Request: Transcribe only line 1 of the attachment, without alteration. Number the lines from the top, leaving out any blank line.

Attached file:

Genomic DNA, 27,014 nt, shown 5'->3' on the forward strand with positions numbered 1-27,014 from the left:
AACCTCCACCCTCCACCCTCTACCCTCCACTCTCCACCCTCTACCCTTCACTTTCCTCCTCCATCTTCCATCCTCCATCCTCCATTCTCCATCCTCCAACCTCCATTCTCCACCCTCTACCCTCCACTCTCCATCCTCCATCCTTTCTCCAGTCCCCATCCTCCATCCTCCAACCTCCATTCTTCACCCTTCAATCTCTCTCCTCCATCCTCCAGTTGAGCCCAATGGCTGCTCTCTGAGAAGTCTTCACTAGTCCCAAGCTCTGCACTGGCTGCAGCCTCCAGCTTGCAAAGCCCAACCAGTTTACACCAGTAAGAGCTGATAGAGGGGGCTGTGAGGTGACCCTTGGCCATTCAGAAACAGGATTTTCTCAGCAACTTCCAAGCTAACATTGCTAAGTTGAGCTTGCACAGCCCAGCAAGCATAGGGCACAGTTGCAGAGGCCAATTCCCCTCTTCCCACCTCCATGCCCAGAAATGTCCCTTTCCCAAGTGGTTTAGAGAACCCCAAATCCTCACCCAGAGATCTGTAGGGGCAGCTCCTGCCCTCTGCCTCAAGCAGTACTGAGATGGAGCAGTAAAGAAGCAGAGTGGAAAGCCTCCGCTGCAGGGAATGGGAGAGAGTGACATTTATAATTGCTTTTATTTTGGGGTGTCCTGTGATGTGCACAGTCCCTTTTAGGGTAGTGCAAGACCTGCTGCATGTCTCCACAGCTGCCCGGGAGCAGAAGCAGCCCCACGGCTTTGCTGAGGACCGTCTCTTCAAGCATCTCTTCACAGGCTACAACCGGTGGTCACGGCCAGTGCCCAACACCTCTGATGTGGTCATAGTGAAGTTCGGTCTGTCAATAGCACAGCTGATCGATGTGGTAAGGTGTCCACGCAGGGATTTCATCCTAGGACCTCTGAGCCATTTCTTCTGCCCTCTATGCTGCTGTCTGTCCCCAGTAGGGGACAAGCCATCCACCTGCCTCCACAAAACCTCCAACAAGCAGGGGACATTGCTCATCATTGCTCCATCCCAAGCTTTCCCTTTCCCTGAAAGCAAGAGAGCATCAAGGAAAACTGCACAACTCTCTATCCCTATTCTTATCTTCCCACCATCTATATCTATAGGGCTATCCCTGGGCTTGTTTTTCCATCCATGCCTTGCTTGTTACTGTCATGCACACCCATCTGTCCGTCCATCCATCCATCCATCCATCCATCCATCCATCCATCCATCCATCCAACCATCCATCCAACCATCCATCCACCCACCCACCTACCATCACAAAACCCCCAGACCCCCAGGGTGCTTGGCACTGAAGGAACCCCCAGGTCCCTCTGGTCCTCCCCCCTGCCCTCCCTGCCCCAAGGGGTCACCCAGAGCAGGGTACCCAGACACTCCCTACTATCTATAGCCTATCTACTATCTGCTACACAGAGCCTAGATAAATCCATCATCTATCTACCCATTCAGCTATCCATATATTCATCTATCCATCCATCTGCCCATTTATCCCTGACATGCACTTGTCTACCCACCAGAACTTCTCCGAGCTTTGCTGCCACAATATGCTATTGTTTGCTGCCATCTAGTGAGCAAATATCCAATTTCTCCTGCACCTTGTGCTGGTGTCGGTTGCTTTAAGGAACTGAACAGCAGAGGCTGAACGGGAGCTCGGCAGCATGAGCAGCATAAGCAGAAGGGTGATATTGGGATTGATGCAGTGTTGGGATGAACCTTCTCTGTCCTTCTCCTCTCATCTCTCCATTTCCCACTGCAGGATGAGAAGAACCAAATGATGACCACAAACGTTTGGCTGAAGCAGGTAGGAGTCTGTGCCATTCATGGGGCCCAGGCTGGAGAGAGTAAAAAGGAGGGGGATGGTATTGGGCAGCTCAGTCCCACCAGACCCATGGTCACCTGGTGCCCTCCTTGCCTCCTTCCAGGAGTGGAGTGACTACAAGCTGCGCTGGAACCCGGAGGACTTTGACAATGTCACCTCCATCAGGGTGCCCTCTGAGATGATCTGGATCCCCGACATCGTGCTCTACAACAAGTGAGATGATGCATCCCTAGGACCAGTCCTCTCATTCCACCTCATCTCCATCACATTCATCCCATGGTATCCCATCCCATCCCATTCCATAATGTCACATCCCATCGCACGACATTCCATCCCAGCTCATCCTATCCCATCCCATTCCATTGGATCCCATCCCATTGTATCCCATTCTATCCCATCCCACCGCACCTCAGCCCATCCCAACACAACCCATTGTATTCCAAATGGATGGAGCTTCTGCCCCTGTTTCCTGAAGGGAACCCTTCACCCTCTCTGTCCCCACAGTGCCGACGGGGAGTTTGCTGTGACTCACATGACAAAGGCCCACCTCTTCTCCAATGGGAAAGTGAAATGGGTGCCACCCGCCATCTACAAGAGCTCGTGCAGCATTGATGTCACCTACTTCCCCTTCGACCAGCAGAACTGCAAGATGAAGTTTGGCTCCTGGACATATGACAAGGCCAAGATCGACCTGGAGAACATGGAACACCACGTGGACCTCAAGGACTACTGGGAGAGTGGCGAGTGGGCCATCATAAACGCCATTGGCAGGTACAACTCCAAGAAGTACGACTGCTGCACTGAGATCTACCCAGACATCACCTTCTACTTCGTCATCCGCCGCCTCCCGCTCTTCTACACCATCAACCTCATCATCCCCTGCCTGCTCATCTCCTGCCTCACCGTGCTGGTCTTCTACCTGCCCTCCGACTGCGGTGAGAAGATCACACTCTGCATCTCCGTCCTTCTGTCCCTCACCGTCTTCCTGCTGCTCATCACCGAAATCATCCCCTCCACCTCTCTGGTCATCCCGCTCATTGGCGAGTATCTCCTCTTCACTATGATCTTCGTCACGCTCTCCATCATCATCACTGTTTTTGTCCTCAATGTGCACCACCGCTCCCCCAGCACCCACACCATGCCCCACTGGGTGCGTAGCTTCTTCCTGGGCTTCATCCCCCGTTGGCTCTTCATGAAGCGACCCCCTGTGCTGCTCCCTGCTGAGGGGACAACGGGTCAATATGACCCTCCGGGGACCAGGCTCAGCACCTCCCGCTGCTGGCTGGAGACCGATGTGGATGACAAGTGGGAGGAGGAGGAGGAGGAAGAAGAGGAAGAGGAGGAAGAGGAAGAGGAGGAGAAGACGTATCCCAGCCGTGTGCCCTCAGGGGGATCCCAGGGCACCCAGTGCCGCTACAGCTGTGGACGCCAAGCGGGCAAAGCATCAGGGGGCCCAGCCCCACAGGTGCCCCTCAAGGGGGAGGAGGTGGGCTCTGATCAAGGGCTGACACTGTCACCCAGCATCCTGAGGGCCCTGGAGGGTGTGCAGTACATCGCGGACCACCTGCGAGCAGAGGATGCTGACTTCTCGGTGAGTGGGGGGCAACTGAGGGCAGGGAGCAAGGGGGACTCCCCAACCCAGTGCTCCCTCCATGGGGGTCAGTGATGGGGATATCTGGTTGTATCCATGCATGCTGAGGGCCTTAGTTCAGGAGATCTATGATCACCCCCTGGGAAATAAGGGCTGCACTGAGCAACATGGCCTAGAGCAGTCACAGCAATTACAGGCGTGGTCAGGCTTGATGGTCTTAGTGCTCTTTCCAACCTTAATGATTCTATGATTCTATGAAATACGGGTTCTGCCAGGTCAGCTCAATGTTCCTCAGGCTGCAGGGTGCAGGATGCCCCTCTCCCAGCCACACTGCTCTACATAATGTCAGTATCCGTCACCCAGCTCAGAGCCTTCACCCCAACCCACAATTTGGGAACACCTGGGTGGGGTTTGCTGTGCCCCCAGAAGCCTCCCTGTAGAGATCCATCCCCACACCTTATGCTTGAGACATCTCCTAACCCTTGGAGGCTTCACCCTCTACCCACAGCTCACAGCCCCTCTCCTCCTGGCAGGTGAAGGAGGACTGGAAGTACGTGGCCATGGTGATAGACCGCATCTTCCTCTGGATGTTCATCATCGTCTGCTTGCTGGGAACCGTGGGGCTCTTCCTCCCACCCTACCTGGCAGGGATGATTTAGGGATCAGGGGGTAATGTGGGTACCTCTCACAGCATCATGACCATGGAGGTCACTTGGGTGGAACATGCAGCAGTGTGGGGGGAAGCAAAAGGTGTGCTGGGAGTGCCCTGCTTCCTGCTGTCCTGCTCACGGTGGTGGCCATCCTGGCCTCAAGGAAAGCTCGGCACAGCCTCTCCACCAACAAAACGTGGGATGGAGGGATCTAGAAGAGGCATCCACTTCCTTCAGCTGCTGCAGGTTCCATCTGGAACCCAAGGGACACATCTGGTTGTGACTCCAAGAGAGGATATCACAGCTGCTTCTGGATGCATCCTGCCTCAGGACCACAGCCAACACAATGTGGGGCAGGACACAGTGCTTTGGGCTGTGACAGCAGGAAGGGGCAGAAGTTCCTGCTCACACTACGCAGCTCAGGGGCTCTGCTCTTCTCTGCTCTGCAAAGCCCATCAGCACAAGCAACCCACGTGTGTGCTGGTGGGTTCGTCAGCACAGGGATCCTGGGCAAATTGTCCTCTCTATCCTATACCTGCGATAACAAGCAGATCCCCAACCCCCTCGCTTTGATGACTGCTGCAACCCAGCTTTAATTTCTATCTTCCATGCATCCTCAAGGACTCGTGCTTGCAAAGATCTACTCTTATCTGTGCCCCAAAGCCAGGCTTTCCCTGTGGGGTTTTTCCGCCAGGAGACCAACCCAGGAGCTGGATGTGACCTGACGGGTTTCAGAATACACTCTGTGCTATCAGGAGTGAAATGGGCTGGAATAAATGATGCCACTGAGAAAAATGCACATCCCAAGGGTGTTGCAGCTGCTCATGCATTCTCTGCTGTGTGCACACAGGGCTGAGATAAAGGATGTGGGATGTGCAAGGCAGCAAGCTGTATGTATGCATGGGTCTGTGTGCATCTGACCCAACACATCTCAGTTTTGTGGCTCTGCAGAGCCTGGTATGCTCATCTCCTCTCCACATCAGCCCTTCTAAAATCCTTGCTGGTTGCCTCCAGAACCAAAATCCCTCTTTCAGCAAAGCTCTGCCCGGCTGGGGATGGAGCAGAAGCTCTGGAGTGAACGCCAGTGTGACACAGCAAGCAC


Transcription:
Genomic DNA, 27,014 nt, shown 5'->3' on the forward strand with positions numbered 1-27,014 from the left: